Thanks a lot, Marcin, for the valuable information.  The description on
the web page to interface with C is very encouraging.

I also have checked that amazon.com has several books on Haskell; it 
is good.  The last thing that concerns me is that the Google Groups does
not have a comp.lang.haskell.  There are some for Lisp, ML, and Scheme,
although they are not as active as Ruby.

Can anyone give me a pointer to the original reason why
pragmaticprogrammer.com chooses Haskell instead of Scheme, Lisp, or
ML?  (If we just want to learn "a new thing", any of the functional
languages will do, right?  But to be both learning a new thing and being
practical, I think it is a different story.)

Regards,

Bill
=============================================================================
Marcin 'Qrczak' Kowalczyk <qrczak / knm.org.pl> wrote:
> Thu, 22 Aug 2002 01:32:37 +0900, William Djaja Tjokroaminata <billtj / z.glue.umd.edu> pisze:

>> To me several factors influence the "usefulness" of a language:
>>     - how long the language has been around (related to bug fixes)

> Haskell has 10 years. It has 2 alive implementations (ghc & nhc),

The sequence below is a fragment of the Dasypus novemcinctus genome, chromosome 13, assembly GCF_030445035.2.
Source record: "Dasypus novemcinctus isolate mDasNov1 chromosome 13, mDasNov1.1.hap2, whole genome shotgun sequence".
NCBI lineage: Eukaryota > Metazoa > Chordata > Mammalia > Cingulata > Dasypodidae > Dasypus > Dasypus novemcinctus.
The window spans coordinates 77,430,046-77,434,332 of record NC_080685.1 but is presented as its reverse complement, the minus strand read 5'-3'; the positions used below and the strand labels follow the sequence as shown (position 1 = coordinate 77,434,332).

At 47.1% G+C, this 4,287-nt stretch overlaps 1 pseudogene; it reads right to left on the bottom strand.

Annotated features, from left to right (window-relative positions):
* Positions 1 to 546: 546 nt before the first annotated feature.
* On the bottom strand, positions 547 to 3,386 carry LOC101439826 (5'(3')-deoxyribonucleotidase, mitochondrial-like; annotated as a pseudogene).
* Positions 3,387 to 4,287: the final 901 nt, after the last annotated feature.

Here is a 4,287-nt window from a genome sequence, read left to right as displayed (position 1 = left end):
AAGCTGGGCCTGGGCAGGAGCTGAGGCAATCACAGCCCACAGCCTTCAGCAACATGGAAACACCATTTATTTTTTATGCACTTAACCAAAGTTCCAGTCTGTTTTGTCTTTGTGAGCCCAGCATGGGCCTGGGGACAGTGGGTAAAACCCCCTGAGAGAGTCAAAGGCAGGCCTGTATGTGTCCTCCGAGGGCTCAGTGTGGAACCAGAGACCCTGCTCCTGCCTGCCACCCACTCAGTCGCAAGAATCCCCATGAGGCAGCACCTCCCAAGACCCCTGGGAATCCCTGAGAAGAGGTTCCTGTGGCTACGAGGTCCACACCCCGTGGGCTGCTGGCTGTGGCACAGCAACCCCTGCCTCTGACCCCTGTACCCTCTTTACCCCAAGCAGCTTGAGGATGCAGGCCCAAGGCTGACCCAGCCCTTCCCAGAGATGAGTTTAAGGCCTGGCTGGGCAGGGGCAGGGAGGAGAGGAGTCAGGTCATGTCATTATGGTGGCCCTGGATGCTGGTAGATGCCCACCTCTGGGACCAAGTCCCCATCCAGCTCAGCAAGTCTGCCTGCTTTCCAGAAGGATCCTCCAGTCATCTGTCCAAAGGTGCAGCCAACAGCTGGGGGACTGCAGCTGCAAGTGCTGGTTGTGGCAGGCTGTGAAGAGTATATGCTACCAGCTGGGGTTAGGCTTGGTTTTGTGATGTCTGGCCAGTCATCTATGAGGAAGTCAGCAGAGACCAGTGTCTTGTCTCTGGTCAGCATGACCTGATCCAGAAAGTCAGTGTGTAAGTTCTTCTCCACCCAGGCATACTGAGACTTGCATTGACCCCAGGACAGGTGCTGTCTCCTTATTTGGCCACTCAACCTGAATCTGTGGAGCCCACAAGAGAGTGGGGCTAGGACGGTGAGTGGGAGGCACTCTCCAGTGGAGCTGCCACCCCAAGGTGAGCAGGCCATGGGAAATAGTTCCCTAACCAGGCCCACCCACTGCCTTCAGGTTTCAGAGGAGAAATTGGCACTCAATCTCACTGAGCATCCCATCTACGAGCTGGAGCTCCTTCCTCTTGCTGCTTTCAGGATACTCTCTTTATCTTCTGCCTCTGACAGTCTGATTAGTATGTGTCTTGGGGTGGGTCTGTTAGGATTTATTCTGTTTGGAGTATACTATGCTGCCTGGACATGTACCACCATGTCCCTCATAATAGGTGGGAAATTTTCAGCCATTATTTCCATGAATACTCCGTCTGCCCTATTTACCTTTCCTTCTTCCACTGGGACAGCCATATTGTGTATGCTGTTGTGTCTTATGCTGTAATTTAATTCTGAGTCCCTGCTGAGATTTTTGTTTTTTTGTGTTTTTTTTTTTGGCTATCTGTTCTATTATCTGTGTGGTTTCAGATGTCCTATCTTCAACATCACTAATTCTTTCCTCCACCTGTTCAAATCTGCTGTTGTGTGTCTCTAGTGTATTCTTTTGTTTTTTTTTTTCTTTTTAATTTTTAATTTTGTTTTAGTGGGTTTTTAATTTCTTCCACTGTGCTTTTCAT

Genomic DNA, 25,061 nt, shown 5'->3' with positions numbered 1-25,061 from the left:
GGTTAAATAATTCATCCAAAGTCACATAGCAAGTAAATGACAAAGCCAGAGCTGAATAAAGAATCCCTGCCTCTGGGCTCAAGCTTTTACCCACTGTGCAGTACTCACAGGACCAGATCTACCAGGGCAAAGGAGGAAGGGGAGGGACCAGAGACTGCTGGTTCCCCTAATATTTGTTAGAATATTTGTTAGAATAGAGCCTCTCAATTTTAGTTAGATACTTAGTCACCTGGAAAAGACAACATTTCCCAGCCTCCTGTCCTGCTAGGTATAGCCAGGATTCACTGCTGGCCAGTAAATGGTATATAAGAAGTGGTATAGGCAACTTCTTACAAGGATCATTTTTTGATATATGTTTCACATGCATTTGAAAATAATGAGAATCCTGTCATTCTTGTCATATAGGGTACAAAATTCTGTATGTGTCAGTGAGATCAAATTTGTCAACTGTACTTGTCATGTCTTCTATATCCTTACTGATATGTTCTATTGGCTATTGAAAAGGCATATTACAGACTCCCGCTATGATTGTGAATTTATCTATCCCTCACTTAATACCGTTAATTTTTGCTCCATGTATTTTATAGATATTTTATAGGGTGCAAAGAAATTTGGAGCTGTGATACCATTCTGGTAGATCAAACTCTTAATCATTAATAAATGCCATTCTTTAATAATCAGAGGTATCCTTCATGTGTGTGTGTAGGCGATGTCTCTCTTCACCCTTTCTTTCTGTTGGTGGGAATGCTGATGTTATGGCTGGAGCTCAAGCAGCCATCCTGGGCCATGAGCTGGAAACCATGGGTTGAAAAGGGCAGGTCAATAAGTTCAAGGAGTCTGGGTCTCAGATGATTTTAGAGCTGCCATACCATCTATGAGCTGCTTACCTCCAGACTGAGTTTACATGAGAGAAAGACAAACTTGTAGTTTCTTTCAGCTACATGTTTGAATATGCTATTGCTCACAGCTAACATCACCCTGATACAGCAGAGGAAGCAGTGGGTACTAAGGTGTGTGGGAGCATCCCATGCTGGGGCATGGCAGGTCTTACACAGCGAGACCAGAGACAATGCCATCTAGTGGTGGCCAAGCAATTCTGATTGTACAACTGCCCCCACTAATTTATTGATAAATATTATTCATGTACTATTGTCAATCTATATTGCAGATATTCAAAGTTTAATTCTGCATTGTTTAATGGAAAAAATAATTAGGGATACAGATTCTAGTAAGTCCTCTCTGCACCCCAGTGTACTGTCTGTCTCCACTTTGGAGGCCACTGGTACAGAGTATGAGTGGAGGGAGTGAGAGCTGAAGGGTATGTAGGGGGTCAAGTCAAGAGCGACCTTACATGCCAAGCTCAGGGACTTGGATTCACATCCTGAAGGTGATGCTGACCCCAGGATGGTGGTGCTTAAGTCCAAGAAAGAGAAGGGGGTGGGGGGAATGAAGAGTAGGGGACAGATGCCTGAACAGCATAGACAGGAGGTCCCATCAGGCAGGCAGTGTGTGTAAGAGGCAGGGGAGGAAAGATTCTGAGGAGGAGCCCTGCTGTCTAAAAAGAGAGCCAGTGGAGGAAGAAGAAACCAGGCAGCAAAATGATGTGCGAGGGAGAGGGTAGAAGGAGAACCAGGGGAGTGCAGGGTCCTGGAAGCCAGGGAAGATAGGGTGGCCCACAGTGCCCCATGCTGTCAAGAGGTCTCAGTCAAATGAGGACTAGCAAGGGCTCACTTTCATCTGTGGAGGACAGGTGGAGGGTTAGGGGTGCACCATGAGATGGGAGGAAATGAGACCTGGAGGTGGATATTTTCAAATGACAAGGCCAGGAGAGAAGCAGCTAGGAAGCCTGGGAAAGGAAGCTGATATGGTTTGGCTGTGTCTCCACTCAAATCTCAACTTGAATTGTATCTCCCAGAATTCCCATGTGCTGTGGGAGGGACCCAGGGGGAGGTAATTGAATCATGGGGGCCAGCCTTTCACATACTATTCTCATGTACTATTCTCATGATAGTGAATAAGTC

> 1 maintained but not actively developed (Hugs), and 1 dead (hbc).

>>     - number of users (related to getting help)

> Small.

>>     - can be interfaced to C/C++ or Java (related to production code)

> Yes, http://www.cse.unsw.edu.au/~chak/haskell/ffi/

>>     - amount of library (related to practicality)

> Not many I think.

>>     - execution and memory performance (related to why we should drop C)

> Average (it has compilers to native code but the language semantics
> make it difficult to produce good code). It's hard to reason about
> efficiency, especially memory usage, so unfortunately it's easy to
> write inefficient programs.

>>     - easy, clean, short, and regular syntax (related to our time :) )

> Yes!

> -- 
>   __("<      Marcin Kowalczyk
>   \__/     qrczak / knm.org.pl
>    ^^    http://qrnik.knm.org.pl/~qrczak/